Senate Committee Targets Generic DrugTrade Agreements, Canada Overrides Cipro Patent
The Senate Judiciary Committee yesterday approved a bill that would force drugmakers to disclose agreements with generic manufacturers that "keep less expensive" treatments off the market, CongressDaily reports. Sponsored by Sens. Patrick Leahy (D-Vt.) and Charles Schumer (D-N.Y.), the bill is aimed at firms like Bayer AG, which has a patent until 2003 for the antibiotic Cipro, thought to be the "most effective" anthrax treatment. Under the legislation, drug makers would be required to disclose to federal officials financial arrangements that keep generics off the market (Rovner/Fulton, CongressDaily, 10/18). In addition, the Federal Trade Commission's oversight powers on drug patents would be "extended" (Hallam, Bloomberg, 10/18). A federal judge could also "void agreements" that "limit" the production of generic drugs (Harmon/Pear, New York Times, 10/19). Leahy said, "This bill will ensure that law enforcement agencies can take quick and decisive action against companies that are driven more by greed than by good sense." He added that had the bill been passed when it was first introduced last year, "generic alternatives to Cipro might have been on the market today." But a spokesperson for the Pharmaceutical Research and Manufacturers of America said the industry "has concerns" over the bill, since it "singles out one particular industry's agreements for scrutiny." CongressDaily reports that Schumer is also sponsoring a "broader" bill that would make it "easier" to get generic treatments on the market (CongressDaily, 10/18).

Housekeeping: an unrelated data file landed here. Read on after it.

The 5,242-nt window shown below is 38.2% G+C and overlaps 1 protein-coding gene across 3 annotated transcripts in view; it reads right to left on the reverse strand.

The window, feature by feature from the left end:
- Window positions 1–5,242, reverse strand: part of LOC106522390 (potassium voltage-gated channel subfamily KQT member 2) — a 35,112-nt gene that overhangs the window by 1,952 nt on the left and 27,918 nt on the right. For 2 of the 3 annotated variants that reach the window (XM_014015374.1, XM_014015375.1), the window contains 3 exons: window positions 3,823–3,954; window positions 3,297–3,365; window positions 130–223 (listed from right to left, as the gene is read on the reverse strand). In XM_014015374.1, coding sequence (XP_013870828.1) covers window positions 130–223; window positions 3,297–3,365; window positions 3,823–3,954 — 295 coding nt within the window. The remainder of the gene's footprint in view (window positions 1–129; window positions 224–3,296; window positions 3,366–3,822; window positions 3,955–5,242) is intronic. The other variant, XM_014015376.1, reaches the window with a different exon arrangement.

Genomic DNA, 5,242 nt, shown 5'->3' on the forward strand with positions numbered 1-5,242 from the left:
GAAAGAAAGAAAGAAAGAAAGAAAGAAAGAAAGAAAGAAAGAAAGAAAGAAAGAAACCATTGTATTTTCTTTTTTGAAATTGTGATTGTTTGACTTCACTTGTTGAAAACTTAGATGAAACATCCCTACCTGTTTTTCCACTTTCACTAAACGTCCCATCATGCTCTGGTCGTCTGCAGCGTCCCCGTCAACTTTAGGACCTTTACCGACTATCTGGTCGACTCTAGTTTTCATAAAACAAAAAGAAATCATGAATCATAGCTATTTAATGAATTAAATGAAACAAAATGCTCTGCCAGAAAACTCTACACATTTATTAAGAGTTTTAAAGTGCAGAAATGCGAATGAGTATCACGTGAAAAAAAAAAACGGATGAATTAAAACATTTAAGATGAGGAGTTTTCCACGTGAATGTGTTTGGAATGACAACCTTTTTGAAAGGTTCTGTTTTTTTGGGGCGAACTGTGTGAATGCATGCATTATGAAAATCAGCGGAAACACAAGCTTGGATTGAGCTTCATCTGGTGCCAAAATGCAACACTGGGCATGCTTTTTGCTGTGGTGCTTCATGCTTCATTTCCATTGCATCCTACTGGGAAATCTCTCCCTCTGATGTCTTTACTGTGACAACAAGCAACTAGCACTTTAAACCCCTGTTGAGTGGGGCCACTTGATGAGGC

Meanwhile, Canada yesterday took the "unusual step" of "overid[ing]" Bayer's patent on Cipro and ordered one million tablets of a generic version from a Canadian manufactuer, the New York Times reports. While Bayer "condemned" the action and said it could meet demand for the drug, Paige Raymond Kovach, a spokesperson for Health Canada, said, "These are extraordinary and unusual times. Canadians expect and demand that their government will take all steps necessary to protect their health and safety." Toronto-based Apotex Inc. said it will make the drugs in a method that does not infringe on Bayer's patent and does not expect Bayer to file a patent infringement lawsuit, because such an action would be "a public relations nightmare." Bayer, however, said it is "prepared to consider all options to defend [its] patents." Schumer said he had called HHS Secretary Tommy Thompson to "renew his plea that the United States follow Canada's lead." But the White House said it was "unmoved" by Canada's action and was not considering breaking the patent, the Times reports (New York Times, 10/19).This is part of the California Healthline Daily Edition, a summary of health policy coverage from major news organizations. Sign up for an email subscription.